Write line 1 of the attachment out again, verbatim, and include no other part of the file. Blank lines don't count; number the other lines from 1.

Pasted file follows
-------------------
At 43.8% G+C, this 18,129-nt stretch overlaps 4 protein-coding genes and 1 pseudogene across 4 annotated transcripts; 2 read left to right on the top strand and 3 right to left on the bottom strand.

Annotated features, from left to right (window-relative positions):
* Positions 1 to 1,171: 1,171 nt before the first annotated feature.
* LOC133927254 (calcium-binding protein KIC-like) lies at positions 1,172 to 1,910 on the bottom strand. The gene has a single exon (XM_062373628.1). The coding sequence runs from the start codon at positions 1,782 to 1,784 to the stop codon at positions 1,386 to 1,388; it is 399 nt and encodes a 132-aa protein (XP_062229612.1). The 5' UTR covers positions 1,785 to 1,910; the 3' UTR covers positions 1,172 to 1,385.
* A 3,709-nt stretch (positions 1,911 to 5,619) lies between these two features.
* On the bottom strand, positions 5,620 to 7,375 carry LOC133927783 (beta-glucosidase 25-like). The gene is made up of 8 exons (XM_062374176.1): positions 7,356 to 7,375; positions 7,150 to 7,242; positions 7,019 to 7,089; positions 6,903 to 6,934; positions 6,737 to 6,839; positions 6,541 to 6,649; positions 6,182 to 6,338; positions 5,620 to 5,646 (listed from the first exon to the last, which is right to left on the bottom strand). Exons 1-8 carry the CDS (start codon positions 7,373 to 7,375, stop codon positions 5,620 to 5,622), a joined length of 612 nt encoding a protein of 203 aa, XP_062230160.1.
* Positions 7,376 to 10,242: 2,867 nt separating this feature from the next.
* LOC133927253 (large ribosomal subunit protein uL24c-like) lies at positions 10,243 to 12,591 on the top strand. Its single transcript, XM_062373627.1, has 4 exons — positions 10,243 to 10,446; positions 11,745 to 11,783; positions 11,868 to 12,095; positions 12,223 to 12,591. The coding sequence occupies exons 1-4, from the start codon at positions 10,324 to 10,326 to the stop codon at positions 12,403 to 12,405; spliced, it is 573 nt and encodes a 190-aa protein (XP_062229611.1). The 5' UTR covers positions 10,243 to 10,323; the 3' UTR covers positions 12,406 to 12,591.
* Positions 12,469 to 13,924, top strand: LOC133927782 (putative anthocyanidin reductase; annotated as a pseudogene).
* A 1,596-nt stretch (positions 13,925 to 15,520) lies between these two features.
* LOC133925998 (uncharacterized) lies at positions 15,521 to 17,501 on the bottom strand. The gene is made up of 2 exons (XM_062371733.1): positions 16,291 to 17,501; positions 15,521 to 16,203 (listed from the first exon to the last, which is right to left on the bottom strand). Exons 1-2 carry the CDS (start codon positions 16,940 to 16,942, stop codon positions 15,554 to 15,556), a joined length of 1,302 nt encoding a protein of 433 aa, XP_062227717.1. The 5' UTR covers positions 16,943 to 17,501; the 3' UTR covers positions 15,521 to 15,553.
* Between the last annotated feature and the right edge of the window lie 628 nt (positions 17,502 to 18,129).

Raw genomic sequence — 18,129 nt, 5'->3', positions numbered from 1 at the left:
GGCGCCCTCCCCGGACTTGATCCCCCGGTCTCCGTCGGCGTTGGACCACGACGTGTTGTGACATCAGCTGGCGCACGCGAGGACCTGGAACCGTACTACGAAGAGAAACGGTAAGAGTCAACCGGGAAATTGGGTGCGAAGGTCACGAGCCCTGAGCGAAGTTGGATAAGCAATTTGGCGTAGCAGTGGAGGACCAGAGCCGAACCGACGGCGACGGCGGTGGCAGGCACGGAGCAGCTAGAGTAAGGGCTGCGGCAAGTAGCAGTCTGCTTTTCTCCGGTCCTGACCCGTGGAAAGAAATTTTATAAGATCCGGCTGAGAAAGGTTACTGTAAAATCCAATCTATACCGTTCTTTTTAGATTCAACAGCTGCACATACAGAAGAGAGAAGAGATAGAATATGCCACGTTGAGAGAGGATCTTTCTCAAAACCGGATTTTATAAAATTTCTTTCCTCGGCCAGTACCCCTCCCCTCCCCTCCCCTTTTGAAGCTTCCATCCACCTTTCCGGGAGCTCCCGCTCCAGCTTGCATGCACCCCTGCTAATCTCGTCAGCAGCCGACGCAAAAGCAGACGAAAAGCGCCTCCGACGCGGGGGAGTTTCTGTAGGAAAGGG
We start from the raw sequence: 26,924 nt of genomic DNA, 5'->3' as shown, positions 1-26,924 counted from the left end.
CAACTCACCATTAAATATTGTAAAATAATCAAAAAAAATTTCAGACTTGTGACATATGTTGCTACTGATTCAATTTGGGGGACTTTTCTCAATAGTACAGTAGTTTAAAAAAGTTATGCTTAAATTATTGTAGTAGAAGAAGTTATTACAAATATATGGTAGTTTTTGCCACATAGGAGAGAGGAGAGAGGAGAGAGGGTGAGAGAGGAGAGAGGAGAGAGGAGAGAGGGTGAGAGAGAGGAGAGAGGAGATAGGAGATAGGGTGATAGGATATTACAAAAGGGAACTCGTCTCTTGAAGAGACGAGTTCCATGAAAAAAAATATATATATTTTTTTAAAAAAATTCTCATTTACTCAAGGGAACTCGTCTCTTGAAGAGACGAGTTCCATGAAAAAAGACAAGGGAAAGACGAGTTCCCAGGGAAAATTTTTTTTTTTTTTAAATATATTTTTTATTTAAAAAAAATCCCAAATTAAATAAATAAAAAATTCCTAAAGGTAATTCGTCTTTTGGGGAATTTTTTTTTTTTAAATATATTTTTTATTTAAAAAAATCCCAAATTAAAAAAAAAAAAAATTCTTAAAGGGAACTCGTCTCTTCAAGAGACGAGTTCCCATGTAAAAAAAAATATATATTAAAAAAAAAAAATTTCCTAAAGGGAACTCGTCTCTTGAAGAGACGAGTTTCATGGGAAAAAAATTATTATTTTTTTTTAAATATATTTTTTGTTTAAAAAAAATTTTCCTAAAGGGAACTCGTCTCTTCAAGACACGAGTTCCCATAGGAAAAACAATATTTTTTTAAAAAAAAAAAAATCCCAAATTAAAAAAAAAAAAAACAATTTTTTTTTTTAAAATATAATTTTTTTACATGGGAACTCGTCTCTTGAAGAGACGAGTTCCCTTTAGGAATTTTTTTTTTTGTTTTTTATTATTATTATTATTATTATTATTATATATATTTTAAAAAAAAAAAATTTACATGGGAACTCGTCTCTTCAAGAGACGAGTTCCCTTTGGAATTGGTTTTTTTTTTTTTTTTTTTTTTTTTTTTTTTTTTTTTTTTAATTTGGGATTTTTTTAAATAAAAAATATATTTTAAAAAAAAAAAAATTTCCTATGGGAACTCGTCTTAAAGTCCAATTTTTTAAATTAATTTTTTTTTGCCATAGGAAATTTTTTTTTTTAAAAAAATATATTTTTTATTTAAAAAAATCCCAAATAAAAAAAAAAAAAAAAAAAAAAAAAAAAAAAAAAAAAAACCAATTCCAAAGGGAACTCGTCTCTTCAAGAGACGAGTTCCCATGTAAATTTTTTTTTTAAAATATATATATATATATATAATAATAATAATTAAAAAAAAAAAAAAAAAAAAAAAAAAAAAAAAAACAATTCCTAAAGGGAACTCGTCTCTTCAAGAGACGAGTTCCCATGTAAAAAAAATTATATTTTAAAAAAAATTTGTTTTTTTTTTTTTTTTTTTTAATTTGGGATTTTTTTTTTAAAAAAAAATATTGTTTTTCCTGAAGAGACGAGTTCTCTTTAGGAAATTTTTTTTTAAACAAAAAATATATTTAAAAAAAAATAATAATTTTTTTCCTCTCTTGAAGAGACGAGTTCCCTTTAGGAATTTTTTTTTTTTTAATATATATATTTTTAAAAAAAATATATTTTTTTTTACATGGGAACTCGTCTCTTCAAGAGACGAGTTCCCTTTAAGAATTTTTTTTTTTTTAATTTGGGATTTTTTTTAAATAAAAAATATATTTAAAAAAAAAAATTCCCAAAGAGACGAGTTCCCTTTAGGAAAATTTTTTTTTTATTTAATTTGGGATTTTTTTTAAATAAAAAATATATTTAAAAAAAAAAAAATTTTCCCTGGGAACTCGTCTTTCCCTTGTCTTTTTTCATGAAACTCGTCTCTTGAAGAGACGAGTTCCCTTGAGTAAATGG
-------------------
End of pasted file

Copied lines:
At 43.8% G+C, this 18,129-nt stretch overlaps 4 protein-coding genes and 1 pseudogene across 4 annotated transcripts; 2 read left to right on the top strand and 3 right to left on the bottom strand.